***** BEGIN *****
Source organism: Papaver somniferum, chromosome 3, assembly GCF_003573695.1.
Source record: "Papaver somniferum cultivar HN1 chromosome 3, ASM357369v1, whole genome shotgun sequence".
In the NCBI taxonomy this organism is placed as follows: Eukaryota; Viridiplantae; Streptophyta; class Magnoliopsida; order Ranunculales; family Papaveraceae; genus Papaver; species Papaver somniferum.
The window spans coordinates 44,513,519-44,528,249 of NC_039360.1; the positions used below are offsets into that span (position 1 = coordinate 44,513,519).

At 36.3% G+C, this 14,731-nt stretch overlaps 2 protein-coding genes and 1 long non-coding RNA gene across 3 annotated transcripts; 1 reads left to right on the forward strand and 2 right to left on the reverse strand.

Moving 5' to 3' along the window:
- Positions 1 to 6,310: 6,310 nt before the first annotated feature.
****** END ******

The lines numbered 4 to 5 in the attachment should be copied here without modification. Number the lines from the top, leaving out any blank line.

The window spans coordinates 44,513,519-44,528,249 of NC_039360.1; the positions used below are offsets into that span (position 1 = coordinate 44,513,519).

At 36.3% G+C, this 14,731-nt stretch overlaps 2 protein-coding genes and 1 long non-coding RNA gene across 3 annotated transcripts; 1 reads left to right on the forward strand and 2 right to left on the reverse strand.